I suggest booking a table online in advance, requesting an outdoor table to enjoy the refreshing summer breeze.
Hours: Daily 8am – 2am.
9pm: Drinks at Café Bar Fontana
Take a short, 1 minute walk south to enjoy a drink at trendy Café Bar Fontana. It’s popular with locals and tourists alike. Try a glass of Croatian wine (my favourite is Posip) or a summer cocktail like Aperol Spritz.
Hours: Daily 7am – 2am.
9am – Volunteer at Zarkovica Animal Shelter
Unlike most cities in Europe, you won’t notice any stray dogs roaming around Dubrovnik as they’re all safely kept at Zarkovica Animal Shelter. Zarkovica is a large, yet simple complex with only 3 employees and negligible government funding, so they rely on volunteers to keep the place running. Volunteers typically help exercise dogs in the mornings and clean out cages in the afternoons, but there are several other ways to lend a hand like repairing fencing and kennels and taking dogs to the vet. I helped out by photographing some friendly pups to assist in finding their forever homes.
I was impressed that most of the dogs are kept in large, open outdoor areas where they can run and play instead of being restricted in cages. I chatted with Tom, one of the shelter’s employees, who knew every dog by name and by nature. He pointed out one dog who would be the perfect companion for a laid-back senior, and a litter of puppies who will struggle to be find homes in Croatia as locals believe black dogs are bad luck.
According to Tom, many of their dogs are re-homed outside Croatia. European citizens can easily take their new fur-baby home via train or car, and some dogs have even been flown home with their new families to Canada or the United States.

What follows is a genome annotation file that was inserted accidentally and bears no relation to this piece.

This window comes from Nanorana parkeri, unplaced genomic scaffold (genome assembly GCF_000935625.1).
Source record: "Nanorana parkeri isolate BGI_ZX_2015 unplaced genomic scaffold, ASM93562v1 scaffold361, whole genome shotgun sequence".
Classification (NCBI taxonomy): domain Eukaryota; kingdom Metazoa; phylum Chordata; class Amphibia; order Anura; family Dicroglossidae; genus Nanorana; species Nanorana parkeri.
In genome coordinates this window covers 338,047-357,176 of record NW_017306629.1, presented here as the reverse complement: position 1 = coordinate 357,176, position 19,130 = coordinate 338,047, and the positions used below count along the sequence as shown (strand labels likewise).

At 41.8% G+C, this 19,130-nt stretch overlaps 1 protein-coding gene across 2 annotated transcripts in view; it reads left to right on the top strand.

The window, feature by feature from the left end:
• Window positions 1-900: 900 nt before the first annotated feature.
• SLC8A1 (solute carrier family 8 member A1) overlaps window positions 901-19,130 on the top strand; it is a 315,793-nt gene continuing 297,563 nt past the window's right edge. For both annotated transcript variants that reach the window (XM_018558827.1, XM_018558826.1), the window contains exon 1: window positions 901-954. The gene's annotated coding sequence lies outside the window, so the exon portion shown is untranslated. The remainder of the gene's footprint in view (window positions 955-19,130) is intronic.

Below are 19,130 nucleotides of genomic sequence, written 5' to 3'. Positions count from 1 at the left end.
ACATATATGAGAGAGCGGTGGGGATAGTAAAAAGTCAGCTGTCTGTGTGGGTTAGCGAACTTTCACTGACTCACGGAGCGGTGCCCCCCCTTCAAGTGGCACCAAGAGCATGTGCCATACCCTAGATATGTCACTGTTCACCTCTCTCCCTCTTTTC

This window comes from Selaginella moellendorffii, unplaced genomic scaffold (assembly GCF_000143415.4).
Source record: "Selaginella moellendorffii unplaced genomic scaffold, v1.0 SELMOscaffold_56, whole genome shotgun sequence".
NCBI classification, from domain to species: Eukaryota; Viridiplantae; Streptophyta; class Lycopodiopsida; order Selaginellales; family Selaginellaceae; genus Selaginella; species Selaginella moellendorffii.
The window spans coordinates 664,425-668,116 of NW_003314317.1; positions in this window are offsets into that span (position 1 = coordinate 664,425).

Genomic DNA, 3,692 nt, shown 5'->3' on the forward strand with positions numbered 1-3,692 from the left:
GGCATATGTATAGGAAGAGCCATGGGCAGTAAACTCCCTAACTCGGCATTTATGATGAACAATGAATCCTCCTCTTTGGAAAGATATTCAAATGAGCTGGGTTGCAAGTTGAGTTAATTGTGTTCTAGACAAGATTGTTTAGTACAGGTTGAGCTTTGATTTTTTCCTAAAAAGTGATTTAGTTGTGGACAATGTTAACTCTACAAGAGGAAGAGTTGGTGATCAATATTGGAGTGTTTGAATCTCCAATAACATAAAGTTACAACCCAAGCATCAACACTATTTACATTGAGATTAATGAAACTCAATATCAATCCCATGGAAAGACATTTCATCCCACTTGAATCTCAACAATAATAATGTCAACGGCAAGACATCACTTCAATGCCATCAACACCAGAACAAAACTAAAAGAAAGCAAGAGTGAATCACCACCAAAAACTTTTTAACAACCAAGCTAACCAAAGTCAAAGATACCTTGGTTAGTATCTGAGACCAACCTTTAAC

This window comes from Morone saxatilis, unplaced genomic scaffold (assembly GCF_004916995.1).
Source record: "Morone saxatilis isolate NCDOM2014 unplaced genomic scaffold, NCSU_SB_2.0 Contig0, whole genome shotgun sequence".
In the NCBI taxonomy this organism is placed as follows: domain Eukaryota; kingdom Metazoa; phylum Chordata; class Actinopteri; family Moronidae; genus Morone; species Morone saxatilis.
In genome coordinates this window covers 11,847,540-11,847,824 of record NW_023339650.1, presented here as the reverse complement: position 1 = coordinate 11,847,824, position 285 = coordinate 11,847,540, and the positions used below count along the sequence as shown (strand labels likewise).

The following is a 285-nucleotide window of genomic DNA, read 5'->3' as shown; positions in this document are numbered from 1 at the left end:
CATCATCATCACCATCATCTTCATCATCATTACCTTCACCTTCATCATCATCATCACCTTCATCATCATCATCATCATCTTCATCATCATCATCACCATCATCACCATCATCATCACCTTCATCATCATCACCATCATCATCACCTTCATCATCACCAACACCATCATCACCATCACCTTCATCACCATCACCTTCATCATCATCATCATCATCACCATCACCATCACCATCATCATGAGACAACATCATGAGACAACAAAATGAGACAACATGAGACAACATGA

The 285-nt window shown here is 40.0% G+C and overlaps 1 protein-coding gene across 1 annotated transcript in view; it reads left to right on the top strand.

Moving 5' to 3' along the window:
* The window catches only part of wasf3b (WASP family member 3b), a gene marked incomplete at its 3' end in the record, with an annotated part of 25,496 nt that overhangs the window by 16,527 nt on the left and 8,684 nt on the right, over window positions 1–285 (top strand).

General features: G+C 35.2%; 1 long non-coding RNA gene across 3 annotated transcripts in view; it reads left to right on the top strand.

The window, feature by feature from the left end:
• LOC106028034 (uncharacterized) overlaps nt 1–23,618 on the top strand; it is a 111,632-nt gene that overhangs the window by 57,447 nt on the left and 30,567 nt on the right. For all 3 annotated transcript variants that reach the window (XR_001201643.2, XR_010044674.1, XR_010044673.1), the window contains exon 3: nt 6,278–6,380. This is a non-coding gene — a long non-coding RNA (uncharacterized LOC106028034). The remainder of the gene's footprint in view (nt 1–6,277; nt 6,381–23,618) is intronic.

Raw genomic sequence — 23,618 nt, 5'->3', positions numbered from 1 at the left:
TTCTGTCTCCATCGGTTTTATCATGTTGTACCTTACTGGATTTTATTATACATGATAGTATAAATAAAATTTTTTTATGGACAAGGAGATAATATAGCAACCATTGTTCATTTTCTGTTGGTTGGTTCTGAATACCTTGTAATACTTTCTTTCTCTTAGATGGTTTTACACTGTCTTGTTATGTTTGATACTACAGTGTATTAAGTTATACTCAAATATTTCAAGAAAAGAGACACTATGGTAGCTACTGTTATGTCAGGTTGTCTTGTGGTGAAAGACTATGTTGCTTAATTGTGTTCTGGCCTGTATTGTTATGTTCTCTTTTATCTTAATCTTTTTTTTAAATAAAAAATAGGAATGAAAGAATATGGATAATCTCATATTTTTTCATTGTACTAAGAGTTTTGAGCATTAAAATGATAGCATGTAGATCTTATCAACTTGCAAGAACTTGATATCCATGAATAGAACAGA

If you’d like to volunteer, I suggest calling or emailing in advance to learn where you’re needed and the best time to arrive. You can also donate funds which are primarily used for vaccinations and sterilisations, or even better, adopt a dog. The best way to get to Zarkovica is by Uber or taxi.
12pm – Freshen up at your Hotel
As loveable as the shelter’s dogs are, you’ll probably need a shower and change of clothes after volunteering. I suggest grabbing your swimwear as we’ll be heading to the beach later.
1pm – Lunch at Nishta
Nishta is Dubrovnik’s only vegan restaurant and serves delicious vegan twists on classic dishes like nachos, moussaka, burgers, and pasta. The menu changes each day of the week so I suggest scoping out your favourite dish online and visiting the day its served. There’s also a salad bar if you’d prefer a lighter lunch to go.
Bookings are essential for dinner and highly recommended for lunch.